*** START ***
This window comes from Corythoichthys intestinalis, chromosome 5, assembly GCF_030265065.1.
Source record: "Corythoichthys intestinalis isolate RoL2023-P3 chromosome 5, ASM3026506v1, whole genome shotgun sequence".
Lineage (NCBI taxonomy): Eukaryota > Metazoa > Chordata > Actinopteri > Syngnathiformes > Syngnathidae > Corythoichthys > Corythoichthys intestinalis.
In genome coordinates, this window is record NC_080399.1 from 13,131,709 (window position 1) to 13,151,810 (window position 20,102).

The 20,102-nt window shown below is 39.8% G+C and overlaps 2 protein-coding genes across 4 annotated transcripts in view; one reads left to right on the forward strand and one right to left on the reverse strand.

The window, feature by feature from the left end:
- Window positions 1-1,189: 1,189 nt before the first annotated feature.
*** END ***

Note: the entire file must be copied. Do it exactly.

This window comes from Corythoichthys intestinalis, chromosome 5, assembly GCF_030265065.1.
Source record: "Corythoichthys intestinalis isolate RoL2023-P3 chromosome 5, ASM3026506v1, whole genome shotgun sequence".
Lineage (NCBI taxonomy): Eukaryota > Metazoa > Chordata > Actinopteri > Syngnathiformes > Syngnathidae > Corythoichthys > Corythoichthys intestinalis.
In genome coordinates, this window is record NC_080399.1 from 13,131,709 (window position 1) to 13,151,810 (window position 20,102).

The 20,102-nt window shown below is 39.8% G+C and overlaps 2 protein-coding genes across 4 annotated transcripts in view; one reads left to right on the forward strand and one right to left on the reverse strand.

The window, feature by feature from the left end:
- Window positions 1-1,189: 1,189 nt before the first annotated feature.